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  • Susan Rudnicki

    This post of FSN is perpetuating a irresponsible attitude not in keeping with FSN’s reputation as a provider of good educational information.

    As a person with a small backyard flock I have had for 13 years, I find the Easter obsession with chicks ill-considered and stupid. Chickens are not toys, and giving them to youngsters to hold as if they are toys only teaches kids that adults trivialize the serious nature of caring for living things. If kids don’t kill the chicks outright by handling them roughly, what WILL HAPPEN in about 6 weeks after Easter is past, is the local humane society, local parks and ponds will start showing the “dumps” of unwanted adolescent animals—rabbits, ducks, and chickens. It happens every year for those of us working in rescues. Irresponsible adults, who bought the baby animals on a whim and did not bother to address the long term care issues of these animals, will be foisting off their poor decisions on the rest of the public—or simply consigning the animals to a brutal death or starvation.
    FSN should be informing the “Easter public” of the frivolous Easter trade in chicks, ducklings and rabbits and urging people to swear off these purchases.

    • http://www.foodsafetynews.com/ Food Safety News Information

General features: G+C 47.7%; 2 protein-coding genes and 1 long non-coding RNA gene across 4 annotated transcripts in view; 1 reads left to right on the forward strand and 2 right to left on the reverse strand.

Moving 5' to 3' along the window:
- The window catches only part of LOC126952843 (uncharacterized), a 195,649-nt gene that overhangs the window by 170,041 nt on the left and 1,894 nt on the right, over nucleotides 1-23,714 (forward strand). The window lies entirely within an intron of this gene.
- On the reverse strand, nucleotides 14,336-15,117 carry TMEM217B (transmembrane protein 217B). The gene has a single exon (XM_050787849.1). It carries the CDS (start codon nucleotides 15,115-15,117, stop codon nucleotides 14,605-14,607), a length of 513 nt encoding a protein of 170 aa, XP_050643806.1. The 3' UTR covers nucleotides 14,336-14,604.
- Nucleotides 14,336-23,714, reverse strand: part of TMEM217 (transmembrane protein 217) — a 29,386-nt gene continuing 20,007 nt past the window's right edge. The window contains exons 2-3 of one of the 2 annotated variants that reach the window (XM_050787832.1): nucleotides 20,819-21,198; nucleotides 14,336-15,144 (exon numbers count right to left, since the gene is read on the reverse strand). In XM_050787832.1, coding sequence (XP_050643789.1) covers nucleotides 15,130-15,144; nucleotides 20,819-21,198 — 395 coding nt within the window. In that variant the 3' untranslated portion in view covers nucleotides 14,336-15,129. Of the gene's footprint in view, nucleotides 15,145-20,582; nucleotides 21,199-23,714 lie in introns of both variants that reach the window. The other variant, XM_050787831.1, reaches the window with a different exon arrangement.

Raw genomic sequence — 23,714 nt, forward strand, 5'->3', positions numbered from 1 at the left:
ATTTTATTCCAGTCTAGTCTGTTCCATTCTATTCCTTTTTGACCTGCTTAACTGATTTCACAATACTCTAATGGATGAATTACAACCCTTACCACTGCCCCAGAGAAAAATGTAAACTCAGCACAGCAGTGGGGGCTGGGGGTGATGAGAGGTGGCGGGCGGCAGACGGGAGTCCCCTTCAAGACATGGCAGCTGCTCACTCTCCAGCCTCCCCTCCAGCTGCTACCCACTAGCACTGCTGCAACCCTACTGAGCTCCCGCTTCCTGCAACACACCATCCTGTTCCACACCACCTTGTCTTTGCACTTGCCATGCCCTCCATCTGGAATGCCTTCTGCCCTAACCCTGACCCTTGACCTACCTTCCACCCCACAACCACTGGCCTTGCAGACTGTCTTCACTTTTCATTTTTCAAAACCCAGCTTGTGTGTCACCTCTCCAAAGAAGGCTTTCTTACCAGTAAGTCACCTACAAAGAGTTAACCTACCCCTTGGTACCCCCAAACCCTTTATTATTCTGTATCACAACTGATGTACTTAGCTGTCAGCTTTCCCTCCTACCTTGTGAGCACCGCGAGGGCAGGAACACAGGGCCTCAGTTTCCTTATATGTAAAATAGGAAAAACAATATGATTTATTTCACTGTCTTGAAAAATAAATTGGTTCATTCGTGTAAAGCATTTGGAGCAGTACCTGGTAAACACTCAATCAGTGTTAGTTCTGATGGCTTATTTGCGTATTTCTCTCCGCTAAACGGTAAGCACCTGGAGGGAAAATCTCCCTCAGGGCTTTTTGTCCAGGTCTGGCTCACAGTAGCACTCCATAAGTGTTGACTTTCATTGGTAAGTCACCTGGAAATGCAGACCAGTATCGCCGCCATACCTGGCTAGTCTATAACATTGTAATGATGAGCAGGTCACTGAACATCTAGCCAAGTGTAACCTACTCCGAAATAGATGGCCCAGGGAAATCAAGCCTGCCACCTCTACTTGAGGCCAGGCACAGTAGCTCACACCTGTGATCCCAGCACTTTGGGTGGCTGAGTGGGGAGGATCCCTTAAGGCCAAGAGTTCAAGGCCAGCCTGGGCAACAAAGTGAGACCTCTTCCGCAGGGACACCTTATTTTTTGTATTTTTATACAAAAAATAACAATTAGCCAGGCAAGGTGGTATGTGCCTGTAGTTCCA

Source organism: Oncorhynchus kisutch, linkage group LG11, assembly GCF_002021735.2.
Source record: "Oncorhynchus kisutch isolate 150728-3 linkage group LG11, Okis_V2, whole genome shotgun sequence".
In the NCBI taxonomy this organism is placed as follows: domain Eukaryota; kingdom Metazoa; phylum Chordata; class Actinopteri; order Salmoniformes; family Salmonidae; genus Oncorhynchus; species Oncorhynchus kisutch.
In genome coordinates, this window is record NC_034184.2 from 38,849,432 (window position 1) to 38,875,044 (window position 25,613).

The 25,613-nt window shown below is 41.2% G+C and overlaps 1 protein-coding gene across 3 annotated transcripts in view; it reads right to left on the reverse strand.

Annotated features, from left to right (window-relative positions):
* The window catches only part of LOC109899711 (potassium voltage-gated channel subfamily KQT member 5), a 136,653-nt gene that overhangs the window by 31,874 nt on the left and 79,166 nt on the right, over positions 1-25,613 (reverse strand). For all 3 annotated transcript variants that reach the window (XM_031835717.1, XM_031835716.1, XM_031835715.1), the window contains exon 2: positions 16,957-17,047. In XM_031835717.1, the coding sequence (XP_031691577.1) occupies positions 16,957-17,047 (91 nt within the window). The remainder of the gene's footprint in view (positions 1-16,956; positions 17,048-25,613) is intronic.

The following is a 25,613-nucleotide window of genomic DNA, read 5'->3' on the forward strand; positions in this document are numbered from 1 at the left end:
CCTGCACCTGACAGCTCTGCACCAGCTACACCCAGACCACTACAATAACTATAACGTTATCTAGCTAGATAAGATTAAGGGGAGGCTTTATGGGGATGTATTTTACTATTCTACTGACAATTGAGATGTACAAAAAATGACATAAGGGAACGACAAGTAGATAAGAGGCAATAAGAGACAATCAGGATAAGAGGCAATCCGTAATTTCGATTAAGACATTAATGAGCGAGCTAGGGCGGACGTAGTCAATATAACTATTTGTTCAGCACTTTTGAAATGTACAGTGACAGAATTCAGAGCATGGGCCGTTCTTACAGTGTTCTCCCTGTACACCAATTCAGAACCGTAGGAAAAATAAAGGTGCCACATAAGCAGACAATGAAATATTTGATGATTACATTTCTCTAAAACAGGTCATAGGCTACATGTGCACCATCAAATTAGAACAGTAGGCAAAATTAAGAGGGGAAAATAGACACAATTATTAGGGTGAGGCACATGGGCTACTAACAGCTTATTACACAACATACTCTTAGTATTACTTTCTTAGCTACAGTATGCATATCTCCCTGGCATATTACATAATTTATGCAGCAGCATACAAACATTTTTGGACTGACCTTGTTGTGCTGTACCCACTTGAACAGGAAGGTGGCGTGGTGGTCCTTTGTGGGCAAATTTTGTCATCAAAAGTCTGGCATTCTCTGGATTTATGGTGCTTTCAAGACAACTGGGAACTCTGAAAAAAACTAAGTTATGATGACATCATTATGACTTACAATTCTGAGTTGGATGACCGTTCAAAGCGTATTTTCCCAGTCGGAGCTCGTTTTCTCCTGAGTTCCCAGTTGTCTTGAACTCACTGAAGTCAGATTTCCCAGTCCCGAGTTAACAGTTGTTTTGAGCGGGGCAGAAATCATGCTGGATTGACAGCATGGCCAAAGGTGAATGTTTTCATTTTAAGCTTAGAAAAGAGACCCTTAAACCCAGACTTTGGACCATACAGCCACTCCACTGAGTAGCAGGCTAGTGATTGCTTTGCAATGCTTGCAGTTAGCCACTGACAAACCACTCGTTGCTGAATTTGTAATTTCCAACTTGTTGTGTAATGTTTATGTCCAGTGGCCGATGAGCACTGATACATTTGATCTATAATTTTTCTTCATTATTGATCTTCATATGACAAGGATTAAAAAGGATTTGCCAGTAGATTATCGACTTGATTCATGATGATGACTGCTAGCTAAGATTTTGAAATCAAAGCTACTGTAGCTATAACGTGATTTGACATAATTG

Hi Susan,

      I appreciate your feedback and must admit I didn’t foresee this unintended interpretation of the video. I now see how it could be interpreted to suggest an acceptance of frivolously purchasing chicks as toys, but that is certainly not a practice FSN would condone or excuse in capacity. The final point Michelle makes in the video is to remind those who buy chicks that they are animals that require a commitment to caring for them throughout their lives.

      The video was intended to inform families of the associated risks with chicks and the best handling practices as we enter chick season. I have removed the mention of Easter from the summary because I agree that it might be taken as a tolerance toward the practice of buying chicks as disposable Easter gifts.

      Thank you,
      James Andrews

      • Susan Rudnicki

        Thanks for the response—unfortunately, the confluence of the season and the religious holiday conspire to drive a egregious business practice all too eager to supply these baby animals. Too many increasingly urban adults retain overly-precious memories of Easter and cutsie young animals but have no idea of the animal’s needs. FSN could help with this need for education by mentioning the issue and compulsive purchases that come with the season—-ALONG WITH the proper avoidance of bacterial contamination and handling of chicks. Thank you